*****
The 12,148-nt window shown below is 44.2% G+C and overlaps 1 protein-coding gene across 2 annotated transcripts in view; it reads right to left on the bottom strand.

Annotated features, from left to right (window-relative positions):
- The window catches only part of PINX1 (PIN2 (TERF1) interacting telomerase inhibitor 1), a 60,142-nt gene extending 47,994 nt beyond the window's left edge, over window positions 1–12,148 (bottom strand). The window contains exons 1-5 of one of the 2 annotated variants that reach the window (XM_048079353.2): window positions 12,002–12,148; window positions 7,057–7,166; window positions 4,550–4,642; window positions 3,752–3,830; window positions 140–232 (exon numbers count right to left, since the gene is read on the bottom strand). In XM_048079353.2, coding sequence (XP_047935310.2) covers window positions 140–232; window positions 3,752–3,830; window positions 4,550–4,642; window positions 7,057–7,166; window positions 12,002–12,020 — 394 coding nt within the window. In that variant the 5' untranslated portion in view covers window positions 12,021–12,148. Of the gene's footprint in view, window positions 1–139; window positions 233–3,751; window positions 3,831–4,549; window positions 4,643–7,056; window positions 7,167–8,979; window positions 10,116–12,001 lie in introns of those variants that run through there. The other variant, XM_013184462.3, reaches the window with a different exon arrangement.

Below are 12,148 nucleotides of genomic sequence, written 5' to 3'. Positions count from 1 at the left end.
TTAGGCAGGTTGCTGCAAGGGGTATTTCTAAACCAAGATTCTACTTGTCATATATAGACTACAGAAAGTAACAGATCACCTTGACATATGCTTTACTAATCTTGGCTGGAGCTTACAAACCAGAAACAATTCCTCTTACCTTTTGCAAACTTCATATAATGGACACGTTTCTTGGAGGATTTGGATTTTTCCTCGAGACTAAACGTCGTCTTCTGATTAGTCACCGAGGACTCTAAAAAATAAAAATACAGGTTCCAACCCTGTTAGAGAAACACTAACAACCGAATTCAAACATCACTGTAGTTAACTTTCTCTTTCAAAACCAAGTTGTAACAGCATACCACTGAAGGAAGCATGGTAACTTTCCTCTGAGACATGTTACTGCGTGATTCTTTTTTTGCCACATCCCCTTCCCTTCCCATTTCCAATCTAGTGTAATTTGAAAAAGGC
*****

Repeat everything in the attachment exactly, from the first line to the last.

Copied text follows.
The 12,148-nt window shown below is 44.2% G+C and overlaps 1 protein-coding gene across 2 annotated transcripts in view; it reads right to left on the bottom strand.

Annotated features, from left to right (window-relative positions):
- The window catches only part of PINX1 (PIN2 (TERF1) interacting telomerase inhibitor 1), a 60,142-nt gene extending 47,994 nt beyond the window's left edge, over window positions 1–12,148 (bottom strand). The window contains exons 1-5 of one of the 2 annotated variants that reach the window (XM_048079353.2): window positions 12,002–12,148; window positions 7,057–7,166; window positions 4,550–4,642; window positions 3,752–3,830; window positions 140–232 (exon numbers count right to left, since the gene is read on the bottom strand). In XM_048079353.2, coding sequence (XP_047935310.2) covers window positions 140–232; window positions 3,752–3,830; window positions 4,550–4,642; window positions 7,057–7,166; window positions 12,002–12,020 — 394 coding nt within the window. In that variant the 5' untranslated portion in view covers window positions 12,021–12,148. Of the gene's footprint in view, window positions 1–139; window positions 233–3,751; window positions 3,831–4,549; window positions 4,643–7,056; window positions 7,167–8,979; window positions 10,116–12,001 lie in introns of those variants that run through there. The other variant, XM_013184462.3, reaches the window with a different exon arrangement.

Below are 12,148 nucleotides of genomic sequence, written 5' to 3'. Positions count from 1 at the left end.
TTAGGCAGGTTGCTGCAAGGGGTATTTCTAAACCAAGATTCTACTTGTCATATATAGACTACAGAAAGTAACAGATCACCTTGACATATGCTTTACTAATCTTGGCTGGAGCTTACAAACCAGAAACAATTCCTCTTACCTTTTGCAAACTTCATATAATGGACACGTTTCTTGGAGGATTTGGATTTTTCCTCGAGACTAAACGTCGTCTTCTGATTAGTCACCGAGGACTCTAAAAAATAAAAATACAGGTTCCAACCCTGTTAGAGAAACACTAACAACCGAATTCAAACATCACTGTAGTTAACTTTCTCTTTCAAAACCAAGTTGTAACAGCATACCACTGAAGGAAGCATGGTAACTTTCCTCTGAGACATGTTACTGCGTGATTCTTTTTTTGCCACATCCCCTTCCCTTCCCATTTCCAATCTAGTGTAATTTGAAAAAGGC